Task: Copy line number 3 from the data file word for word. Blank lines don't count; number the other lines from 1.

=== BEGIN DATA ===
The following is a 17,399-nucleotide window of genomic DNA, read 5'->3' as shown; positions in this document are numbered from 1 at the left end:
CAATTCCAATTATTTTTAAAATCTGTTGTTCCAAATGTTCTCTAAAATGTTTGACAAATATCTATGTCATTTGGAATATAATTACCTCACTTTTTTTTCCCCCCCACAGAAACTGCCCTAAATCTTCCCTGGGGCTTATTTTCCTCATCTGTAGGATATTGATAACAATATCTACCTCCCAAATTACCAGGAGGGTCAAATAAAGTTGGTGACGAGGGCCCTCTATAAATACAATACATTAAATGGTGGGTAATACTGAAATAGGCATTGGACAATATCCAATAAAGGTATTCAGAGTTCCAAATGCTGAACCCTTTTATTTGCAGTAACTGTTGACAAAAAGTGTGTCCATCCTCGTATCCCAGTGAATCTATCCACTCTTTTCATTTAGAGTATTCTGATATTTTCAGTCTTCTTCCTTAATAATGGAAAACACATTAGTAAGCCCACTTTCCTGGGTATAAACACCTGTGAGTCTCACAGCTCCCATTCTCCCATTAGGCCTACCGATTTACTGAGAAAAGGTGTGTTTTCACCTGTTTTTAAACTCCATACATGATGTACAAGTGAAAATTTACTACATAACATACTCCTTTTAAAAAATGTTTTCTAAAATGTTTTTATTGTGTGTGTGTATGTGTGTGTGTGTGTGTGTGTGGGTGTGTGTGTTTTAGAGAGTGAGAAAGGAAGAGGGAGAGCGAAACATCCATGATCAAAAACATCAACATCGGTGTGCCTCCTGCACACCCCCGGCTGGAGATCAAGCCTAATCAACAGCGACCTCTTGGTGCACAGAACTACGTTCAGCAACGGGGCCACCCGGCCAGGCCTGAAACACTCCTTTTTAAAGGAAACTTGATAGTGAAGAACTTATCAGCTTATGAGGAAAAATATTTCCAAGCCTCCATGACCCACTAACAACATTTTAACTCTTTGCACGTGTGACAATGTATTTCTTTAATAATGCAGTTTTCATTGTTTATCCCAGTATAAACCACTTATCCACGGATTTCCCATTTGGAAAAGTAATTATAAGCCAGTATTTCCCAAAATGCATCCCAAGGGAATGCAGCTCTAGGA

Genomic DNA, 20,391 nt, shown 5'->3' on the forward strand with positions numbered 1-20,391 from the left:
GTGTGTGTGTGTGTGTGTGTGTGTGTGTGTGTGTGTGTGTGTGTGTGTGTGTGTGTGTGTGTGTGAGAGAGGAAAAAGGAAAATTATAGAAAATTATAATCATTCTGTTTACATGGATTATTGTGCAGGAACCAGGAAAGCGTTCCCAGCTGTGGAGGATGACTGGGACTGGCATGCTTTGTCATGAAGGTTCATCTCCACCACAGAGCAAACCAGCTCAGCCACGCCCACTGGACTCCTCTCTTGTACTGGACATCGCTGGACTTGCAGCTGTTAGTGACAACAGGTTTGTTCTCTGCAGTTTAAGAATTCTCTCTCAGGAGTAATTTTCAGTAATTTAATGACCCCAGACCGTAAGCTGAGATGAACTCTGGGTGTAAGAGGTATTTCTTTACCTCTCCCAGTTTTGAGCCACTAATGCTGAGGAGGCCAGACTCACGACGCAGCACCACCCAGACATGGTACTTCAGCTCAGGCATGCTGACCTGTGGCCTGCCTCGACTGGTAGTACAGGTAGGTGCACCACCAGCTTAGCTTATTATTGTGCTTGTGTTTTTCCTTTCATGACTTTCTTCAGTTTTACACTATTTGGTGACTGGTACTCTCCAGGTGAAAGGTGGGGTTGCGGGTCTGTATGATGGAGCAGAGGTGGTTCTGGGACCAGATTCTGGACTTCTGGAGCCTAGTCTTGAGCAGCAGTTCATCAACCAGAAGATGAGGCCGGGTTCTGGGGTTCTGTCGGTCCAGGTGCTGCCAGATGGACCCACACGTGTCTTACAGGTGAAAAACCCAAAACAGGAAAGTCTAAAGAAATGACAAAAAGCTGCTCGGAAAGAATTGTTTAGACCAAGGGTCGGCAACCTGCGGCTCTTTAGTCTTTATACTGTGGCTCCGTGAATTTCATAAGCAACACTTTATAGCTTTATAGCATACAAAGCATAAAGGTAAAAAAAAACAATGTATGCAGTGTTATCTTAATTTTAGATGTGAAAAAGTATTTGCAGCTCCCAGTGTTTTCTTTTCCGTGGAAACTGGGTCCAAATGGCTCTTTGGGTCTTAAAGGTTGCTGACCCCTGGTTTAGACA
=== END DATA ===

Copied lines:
Genomic DNA, 20,391 nt, shown 5'->3' on the forward strand with positions numbered 1-20,391 from the left: